I can’t speak for all my freelance editor friends, of course. But as an independent business, my goal is not to achieve “high quality,” or improve the story, or even to fulfill the author’s hopes of a completed project. My one purpose is to sell books. To do this, the author must see how they’re authentically surprising and delighting readers. That isn’t crass or unbiblical, it’s simply ambitious: it’s how the most influential authors are publishing today.

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I’m a seasoned editor and some say I’m rather good. So let me challenge you to consider who will help you gain the best perspective on your book. Is it:

Someone who knows you and may be tempted to put friendship first?

Someone with a lot of experience and even objectivity, but 25-100 clients they’re carrying simultaneously?

Someone you’ve been assigned and needs you “processed” as quickly as possible?

Or someone who is free to invest weeks of professional evaluation into suggesting improvements for readability and mass appeal?

Freelance editors exist because they love books. And yes, they love successful books, because time and again they find the core of their author’s message and bring it out more fully to compel readers to proselytize about their books.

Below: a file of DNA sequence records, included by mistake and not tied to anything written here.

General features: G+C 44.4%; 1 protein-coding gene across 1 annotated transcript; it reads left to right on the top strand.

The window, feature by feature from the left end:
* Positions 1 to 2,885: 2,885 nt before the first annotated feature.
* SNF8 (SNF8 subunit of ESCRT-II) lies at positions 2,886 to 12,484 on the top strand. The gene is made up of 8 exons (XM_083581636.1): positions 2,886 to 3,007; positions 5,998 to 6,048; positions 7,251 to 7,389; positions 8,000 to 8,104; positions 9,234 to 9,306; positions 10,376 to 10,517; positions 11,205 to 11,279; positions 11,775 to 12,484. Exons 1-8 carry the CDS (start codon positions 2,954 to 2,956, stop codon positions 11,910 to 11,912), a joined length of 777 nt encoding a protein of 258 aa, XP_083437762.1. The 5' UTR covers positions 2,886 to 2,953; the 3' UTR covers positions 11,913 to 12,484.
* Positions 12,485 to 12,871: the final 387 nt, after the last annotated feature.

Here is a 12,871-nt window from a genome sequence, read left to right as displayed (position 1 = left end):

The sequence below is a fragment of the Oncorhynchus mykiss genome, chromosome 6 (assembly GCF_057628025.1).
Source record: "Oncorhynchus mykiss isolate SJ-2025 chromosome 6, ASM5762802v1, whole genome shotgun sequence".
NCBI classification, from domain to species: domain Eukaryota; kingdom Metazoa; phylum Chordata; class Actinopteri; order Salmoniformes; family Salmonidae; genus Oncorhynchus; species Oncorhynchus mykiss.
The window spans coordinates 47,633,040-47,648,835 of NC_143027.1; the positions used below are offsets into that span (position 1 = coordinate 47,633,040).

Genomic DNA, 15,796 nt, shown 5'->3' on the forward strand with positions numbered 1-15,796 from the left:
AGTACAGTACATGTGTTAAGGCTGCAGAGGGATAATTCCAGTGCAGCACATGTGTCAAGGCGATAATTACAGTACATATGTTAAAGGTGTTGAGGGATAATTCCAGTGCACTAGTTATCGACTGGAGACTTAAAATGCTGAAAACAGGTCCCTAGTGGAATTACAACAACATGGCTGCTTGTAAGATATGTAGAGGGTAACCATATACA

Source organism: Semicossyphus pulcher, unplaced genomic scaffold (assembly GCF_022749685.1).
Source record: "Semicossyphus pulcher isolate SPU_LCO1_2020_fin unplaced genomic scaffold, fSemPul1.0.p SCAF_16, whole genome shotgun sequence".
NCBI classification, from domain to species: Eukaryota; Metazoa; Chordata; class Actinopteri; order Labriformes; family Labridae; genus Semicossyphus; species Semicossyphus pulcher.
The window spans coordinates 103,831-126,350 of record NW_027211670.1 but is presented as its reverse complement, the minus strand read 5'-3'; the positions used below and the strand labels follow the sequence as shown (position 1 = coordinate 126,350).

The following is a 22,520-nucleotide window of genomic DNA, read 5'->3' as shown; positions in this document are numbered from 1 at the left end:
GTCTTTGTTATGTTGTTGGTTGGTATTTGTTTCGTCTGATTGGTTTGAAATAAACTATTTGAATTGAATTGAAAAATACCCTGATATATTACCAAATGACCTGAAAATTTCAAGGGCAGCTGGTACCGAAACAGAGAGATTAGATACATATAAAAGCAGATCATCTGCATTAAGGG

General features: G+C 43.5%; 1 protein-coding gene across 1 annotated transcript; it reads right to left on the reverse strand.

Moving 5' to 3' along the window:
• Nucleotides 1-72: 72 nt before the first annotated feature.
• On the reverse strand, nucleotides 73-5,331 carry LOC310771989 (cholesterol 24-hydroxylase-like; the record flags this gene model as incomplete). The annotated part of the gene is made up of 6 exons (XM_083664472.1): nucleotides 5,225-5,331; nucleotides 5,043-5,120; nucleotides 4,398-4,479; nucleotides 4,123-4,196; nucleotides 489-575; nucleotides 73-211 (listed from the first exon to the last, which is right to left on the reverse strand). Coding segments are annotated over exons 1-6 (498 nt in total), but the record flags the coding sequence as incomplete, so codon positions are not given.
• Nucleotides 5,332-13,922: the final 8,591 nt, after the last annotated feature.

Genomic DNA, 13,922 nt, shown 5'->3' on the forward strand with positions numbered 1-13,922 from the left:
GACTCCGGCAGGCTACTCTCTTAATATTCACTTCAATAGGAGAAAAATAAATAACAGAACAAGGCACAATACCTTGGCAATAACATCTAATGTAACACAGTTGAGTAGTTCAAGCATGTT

A freelance editor is your greatest chance to extend your reach and expand your writing career. With the right freelance editor, you will find a fulfilling sense of empowerment from an insightful supporter who gets you and respects your process. And at the very least, you will find new angles and depths you missed in your own work, which, in the end, will provide more compelling angles to sell your work.

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So before you decide your next step, do one thing: run a simple search for experienced freelance editors. Ask them your questions and take a look at how hard they are working to balance author’s visions with reader appeal. And consider carefully the true value of investing in this powerful tool of education and insight you’re endeavoring to begin.